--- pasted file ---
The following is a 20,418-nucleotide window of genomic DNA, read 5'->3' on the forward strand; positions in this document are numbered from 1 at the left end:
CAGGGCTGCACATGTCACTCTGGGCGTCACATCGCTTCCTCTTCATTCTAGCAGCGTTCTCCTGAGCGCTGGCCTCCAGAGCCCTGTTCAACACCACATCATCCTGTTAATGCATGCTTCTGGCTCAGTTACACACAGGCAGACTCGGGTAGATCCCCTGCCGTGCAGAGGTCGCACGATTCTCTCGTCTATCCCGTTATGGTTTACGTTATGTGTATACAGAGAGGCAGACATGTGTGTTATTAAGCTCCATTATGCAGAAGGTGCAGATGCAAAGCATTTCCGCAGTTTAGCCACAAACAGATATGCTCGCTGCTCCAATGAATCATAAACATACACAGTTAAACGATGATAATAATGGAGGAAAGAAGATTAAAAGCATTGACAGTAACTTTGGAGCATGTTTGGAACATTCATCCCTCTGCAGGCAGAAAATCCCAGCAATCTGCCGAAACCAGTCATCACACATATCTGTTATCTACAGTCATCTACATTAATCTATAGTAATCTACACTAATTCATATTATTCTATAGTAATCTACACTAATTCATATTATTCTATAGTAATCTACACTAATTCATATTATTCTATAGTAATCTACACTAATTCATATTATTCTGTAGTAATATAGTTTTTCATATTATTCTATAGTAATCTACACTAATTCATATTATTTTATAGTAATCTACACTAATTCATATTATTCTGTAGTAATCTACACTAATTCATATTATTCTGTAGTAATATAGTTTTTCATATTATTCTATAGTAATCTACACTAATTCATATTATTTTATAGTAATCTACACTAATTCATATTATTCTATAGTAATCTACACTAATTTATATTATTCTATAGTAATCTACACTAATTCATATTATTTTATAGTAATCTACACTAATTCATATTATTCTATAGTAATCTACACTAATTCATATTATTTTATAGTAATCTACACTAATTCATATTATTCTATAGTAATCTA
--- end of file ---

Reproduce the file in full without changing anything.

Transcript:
The following is a 20,418-nucleotide window of genomic DNA, read 5'->3' on the forward strand; positions in this document are numbered from 1 at the left end:
CAGGGCTGCACATGTCACTCTGGGCGTCACATCGCTTCCTCTTCATTCTAGCAGCGTTCTCCTGAGCGCTGGCCTCCAGAGCCCTGTTCAACACCACATCATCCTGTTAATGCATGCTTCTGGCTCAGTTACACACAGGCAGACTCGGGTAGATCCCCTGCCGTGCAGAGGTCGCACGATTCTCTCGTCTATCCCGTTATGGTTTACGTTATGTGTATACAGAGAGGCAGACATGTGTGTTATTAAGCTCCATTATGCAGAAGGTGCAGATGCAAAGCATTTCCGCAGTTTAGCCACAAACAGATATGCTCGCTGCTCCAATGAATCATAAACATACACAGTTAAACGATGATAATAATGGAGGAAAGAAGATTAAAAGCATTGACAGTAACTTTGGAGCATGTTTGGAACATTCATCCCTCTGCAGGCAGAAAATCCCAGCAATCTGCCGAAACCAGTCATCACACATATCTGTTATCTACAGTCATCTACATTAATCTATAGTAATCTACACTAATTCATATTATTCTATAGTAATCTACACTAATTCATATTATTCTATAGTAATCTACACTAATTCATATTATTCTATAGTAATCTACACTAATTCATATTATTCTGTAGTAATATAGTTTTTCATATTATTCTATAGTAATCTACACTAATTCATATTATTTTATAGTAATCTACACTAATTCATATTATTCTGTAGTAATCTACACTAATTCATATTATTCTGTAGTAATATAGTTTTTCATATTATTCTATAGTAATCTACACTAATTCATATTATTTTATAGTAATCTACACTAATTCATATTATTCTATAGTAATCTACACTAATTTATATTATTCTATAGTAATCTACACTAATTCATATTATTTTATAGTAATCTACACTAATTCATATTATTCTATAGTAATCTACACTAATTCATATTATTTTATAGTAATCTACACTAATTCATATTATTCTATAGTAATCTA